To make a traditional Mexican michelada, you have to use clamato instead of pure tomato juice, which gives it a nice kick of umami flavour. The hot sauce, Worcestershire sauce, and soy sauce give it a bit of tang and heat, and whichever Mexican light beer you choose, it’s sure to taste great.
Pulque is an alcoholic beverage whose consumption dates back to pre-Hispanic times. Pulque is a traditional beverage made from the fermentation of agave or maguey and has a thick and viscous consistency.
In pre-Hispanic times, this drink was kept for the gods, their representatives on earth (like priests), elders, and warriors. Now we can all enjoy this drink and testify to how great this ancient creation is.
Champurrado Traditional Mexican drink for winter
If you’re looking for something sweet to warm up from the freezing temperatures, this ancient variant of atole is one of the favourite traditional Mexican drinks.
It’s made with corn dough (which gives it a thick consistency) and flavoured with either dark chocolate or actual cocoa beans. Champurrado has existed since the Aztec era, and the recipe is still intact.
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Mexican Cocktail Drinks
Mexican cocktails are some of the world’s most iconic and beloved drinks. They are the perfect accompaniment to a spicy plate of tacos or a delicious bowl of guacamole. Here are some of the most popular Mexican cocktails:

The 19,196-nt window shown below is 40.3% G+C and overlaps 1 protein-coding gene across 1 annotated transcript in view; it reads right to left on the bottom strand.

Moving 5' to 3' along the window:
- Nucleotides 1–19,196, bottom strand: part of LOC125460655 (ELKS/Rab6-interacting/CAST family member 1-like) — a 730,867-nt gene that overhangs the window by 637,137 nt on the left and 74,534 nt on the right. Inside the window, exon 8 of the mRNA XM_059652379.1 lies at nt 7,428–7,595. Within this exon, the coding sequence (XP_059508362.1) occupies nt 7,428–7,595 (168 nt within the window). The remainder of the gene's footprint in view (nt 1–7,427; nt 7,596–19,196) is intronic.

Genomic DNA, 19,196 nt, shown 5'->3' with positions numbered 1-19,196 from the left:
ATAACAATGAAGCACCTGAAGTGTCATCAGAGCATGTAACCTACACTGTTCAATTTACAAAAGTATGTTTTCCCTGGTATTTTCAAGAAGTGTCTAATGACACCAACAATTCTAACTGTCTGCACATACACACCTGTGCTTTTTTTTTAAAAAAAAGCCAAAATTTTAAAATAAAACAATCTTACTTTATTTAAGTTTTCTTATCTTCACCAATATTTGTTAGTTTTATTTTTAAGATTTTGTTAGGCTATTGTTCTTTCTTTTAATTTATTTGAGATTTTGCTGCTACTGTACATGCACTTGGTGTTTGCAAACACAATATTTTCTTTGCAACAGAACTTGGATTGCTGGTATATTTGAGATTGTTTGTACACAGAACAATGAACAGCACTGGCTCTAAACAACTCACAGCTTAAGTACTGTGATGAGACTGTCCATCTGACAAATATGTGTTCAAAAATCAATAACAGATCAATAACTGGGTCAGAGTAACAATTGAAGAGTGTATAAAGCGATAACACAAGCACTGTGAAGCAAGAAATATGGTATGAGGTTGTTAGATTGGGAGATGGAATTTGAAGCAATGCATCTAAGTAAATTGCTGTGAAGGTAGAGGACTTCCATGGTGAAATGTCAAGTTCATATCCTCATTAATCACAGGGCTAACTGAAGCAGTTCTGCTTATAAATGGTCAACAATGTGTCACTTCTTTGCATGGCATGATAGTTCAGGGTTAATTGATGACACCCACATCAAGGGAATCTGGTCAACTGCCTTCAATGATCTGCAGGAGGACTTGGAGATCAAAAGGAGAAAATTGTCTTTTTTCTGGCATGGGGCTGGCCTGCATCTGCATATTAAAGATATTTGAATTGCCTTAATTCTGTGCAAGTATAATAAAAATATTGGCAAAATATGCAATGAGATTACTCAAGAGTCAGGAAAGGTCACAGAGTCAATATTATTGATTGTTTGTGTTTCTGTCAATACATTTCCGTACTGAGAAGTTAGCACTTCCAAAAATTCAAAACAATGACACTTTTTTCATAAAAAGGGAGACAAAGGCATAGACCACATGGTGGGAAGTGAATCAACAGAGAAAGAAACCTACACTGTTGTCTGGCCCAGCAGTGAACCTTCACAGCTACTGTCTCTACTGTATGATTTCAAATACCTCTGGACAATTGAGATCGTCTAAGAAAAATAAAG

The Mexican version of the famously recognized Russian mule was created in the late 19th century from the ideal mashup of vodka and ginger beer served in a copper mug that kept it cool and improved its flavour and scent.
The flavorful, sour, and spicy Mexican Mule swaps vodka for tequila. This drink is perfect for a hot day; you only need lime juice, ginger beer, and a copper mug filled with ice.
The Bloody Maria is a classic vodka cocktail, but swap out the liquor for tequila, and you’ve got a Bloody Maria! This Mexican-style spin on the classic is worth trying; it’s tangy, spicy, and perfectly seasoned. The tequila brings a bright nuance to the drink, where vodka can get lost.
The chelada is another type of cervesa preparada: a beer cocktail, or “prepared beer” in Spanish. A Chelada features a Mexican lager with lime, versus the Michelada, which is like a Bloody Mary made with beer. Top it off with a salty rim, and it’s ideal for any occasion: a laid-back brunch, cocktails on the patio, or a dinner of shrimp tacos.
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Another classic Mexican cocktail made with tequila and grapefruit soda It is usually served over ice with a salt rim.
a cocktail made with tequila, orange juice, and grenadine syrup. It is usually served over ice and garnished with a slice of orange.
Mexican cocktails are delicious and offer a taste of Mexico’s vibrant and colorful culture.
Know your Tequila
Tequila Blanco or white tequila
It’s bottled immediately after being distilled. Sometimes colourants such as caramel are added to produce Tequila oro.
White tequila is kept in white oak casks for over two months and up to a year. The result is a mellower flavour and bouquet.
It is aged in white oak casks for more than a year, acquiring an amber colour and a distinctively smooth flavour. Some aged tequilas are stored in oak barrels for up to eight years and are known as reservas.
Non-alcoholic Mexican Drinks
If you prefer non-alcoholic drinks, there are several delicious options to choose from in Mexican cuisine. Here are some popular non-alcoholic Mexican drinks:
Agua De Fresa (Mexican strawberry water)
This recipe is extremely flavorful and refreshing, especially when fresh strawberries are in season. Fresh fruit waters, or Aguas de Frutas, are made with crushed or blended fruit and are common and popular drinks all over Mexico.